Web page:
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The case for emerging markets

While financial turmoil clouds the forecasts for Europe and the United States, emerging-market economies present a far brighter outlook, says Eric Lascelles, chief economist at RBC Global Asset Management Inc.

In addition to having relatively young and growing populations and better-than-average expansion rates, the developing world benefits from lessons learned during its own financial crisis in the late 1990s, he points out in a report.

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Emerging economies have reduced their debt loads, built up hefty current account surpluses and massive foreign reserves and focused on education, freer trade, privatization, deregulation and inflation controls. Their growth has been impressive, he says: Real GDP increased at a 4.8-per-cent annualized rate since 1970, close to twice that of the developed world.



“Their clout and outperformance have grown to such a degree that they now generate almost half of all global economic growth, versus less than a quarter in the 1970s. This is well in excess of their share of the economy.”

Despite risks, such as volatile commodity prices and inflationary pressures, developing nations have taken steps to reduce pitfalls, making them an ideal investment, Mr. Lascelles says. Mind you, there is the proviso that emerging markets can no more guarantee a near-term investment “win” than any other asset class, he adds.

Against the grain

Stock market volatility has shaken the confidence of retail investors, but it didn’t perturb the “smart money” crowd of institutional investors, according to Pierre Lapointe and Alex Bellefleur of Brockhouse Cooper.

In the first half-hour of a typical trading day, impulsive stock-market players react to overnight news and economic releases. Smart-money managers, on the other hand, take their time to sift through the news and are not averse to investing later in the day, the economists write in a recent report.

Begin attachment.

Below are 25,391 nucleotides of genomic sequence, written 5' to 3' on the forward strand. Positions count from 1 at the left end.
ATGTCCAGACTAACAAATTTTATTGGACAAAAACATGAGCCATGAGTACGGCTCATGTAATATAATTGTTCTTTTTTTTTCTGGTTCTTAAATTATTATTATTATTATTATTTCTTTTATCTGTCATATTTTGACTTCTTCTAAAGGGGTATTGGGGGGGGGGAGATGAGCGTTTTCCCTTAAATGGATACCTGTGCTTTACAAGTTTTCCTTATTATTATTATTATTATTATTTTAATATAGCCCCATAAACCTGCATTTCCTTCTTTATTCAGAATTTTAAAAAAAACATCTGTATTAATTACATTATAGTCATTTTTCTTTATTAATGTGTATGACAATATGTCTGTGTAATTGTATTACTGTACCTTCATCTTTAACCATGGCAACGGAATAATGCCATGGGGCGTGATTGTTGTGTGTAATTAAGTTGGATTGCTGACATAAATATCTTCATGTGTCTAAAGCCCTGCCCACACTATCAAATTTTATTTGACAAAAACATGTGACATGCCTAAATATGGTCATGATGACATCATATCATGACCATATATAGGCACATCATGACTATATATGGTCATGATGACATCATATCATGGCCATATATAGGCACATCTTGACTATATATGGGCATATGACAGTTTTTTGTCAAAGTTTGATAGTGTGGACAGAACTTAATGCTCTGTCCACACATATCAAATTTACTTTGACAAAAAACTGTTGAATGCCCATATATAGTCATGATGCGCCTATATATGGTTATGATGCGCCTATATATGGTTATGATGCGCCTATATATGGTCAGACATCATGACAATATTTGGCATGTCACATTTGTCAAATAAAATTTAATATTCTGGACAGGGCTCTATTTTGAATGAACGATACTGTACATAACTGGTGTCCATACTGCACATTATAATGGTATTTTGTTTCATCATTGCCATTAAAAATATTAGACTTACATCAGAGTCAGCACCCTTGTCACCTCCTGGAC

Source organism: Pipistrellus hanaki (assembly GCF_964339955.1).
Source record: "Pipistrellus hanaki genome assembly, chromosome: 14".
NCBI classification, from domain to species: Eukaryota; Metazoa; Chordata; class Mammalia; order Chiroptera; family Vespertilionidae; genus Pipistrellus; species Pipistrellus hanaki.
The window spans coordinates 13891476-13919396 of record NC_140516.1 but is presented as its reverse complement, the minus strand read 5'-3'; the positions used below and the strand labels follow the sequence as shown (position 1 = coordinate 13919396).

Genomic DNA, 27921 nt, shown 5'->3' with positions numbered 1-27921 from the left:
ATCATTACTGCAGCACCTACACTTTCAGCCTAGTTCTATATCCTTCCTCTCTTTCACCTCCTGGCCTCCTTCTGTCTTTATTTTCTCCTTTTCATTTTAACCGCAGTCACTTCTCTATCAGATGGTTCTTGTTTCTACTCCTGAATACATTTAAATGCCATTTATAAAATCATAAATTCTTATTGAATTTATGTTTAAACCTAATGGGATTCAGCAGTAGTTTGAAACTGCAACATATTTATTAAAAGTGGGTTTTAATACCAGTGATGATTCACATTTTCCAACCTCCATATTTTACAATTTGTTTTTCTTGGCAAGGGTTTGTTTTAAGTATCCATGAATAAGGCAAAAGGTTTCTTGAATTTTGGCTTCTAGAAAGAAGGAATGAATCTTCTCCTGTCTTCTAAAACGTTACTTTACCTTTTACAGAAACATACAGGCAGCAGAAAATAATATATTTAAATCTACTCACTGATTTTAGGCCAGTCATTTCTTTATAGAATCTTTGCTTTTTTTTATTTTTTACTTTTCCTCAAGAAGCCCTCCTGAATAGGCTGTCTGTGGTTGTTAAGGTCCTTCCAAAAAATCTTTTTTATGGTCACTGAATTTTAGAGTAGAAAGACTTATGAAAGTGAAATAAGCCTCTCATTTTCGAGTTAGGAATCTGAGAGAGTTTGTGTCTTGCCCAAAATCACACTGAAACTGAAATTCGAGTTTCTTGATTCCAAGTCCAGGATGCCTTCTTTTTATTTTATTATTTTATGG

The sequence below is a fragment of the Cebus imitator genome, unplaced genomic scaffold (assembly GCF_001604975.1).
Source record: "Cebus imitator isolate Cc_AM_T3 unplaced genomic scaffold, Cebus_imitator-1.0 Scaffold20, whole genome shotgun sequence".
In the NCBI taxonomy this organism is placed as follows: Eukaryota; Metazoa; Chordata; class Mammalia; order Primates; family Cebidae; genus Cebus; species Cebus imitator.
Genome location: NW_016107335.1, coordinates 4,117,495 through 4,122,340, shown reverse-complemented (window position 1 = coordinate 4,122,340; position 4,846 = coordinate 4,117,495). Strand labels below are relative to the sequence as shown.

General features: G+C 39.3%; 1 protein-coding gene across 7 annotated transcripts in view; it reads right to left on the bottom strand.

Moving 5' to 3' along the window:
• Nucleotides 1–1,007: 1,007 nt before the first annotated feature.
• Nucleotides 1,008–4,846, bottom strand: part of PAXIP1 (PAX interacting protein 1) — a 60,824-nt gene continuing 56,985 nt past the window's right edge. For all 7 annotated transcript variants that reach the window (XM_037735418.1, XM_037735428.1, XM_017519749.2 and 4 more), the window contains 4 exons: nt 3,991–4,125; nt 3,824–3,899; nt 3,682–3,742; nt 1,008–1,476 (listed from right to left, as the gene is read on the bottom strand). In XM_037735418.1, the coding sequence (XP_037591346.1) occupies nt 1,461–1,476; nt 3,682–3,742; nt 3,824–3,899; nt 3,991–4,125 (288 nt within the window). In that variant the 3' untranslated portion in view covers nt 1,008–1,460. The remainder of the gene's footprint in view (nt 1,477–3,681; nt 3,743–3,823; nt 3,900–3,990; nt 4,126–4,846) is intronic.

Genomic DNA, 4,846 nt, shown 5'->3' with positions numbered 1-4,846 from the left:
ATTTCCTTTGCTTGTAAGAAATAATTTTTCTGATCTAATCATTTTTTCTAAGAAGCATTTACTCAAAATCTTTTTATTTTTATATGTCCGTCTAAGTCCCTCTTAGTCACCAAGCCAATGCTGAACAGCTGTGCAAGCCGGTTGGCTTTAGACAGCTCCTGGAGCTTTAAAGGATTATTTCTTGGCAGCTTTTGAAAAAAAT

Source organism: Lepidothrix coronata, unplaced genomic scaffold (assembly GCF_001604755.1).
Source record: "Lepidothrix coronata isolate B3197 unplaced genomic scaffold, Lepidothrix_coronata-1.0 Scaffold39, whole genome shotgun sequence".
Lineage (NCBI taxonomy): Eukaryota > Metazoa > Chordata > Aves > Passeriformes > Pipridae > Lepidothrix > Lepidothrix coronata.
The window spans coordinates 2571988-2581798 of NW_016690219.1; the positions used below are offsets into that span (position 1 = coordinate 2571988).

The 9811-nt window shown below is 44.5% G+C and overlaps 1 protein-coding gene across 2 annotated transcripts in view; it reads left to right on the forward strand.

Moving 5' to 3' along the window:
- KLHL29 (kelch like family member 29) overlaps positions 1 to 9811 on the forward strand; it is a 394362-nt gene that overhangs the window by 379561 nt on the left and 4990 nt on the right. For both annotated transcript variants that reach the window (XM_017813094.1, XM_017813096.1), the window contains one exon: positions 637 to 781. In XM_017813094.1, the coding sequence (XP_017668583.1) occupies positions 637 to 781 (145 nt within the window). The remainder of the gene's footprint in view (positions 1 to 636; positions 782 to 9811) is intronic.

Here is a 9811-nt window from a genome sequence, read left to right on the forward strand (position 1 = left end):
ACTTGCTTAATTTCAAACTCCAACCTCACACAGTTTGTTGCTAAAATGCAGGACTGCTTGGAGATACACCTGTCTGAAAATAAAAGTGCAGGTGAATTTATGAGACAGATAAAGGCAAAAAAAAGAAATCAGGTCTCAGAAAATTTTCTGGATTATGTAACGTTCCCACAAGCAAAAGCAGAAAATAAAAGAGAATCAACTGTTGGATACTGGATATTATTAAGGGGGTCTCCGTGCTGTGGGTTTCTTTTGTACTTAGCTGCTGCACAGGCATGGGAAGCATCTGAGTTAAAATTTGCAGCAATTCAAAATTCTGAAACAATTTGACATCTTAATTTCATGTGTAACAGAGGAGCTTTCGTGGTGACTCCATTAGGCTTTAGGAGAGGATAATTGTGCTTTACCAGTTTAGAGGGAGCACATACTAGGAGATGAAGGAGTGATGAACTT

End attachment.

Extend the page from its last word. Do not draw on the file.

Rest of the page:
The smart money flow index removes the emotional trades that occur at the beginning of the session, measuring the performance of the Dow Jones industrials without the first half hour of trading.

Just before the recent rebound, the Dow Jones industrial average was down 7.8 per cent since May. Yet, the smart money index was up 2 per cent over the same period, indicating that long-term investors had a more positive outlook, say the authors.

“The optimism of smart-money investors is probably due to stronger economic data, hopes on the European debt front but also to good earnings outlooks. Even with all the uncertainty earlier this summer, we have yet to see a meaningful increase in profit warnings.”

Consumer spending snaps back

Don’t read too much into what consumers say: Check out what they do instead.

Retail sales increased 0.5 per cent in August, following a 0.5-per-cent decline in July. On a regional basis, they were up in seven provinces.

Yet, the consumer confidence indicator wasn’t going in the same direction, says Matthieu Arseneau of National Bank Financial Group.

“After the significant retail sales drop in July, some analysts were worried by August’s sharp decline in Canadian consumer confidence, which reached its lowest level since July, 2009,” he writes in a recent analysis.

“In this context, we are particularly pleased to see a rebound. Moreover, this month’s gains are broad-based regionally with seven of 10 provinces posting gains. Once again, the drop in confidence is not reflected in consumer behaviour.”

Mr. Arseneau says a strengthening labour market and moderating gasoline price hikes helped to support consumer spending. Despite the virtual absence of job creation in July and August, total hours worked rose 4.8 per cent in the May-to-August period. This helped boost discretionary spending, writes Mr. Arseneau.

“Thanks to the August performance, third-quarter real retail sales are running at about 1.4 per cent annualized, an acceleration compared to the 1.2 per cent in the second quarter.”

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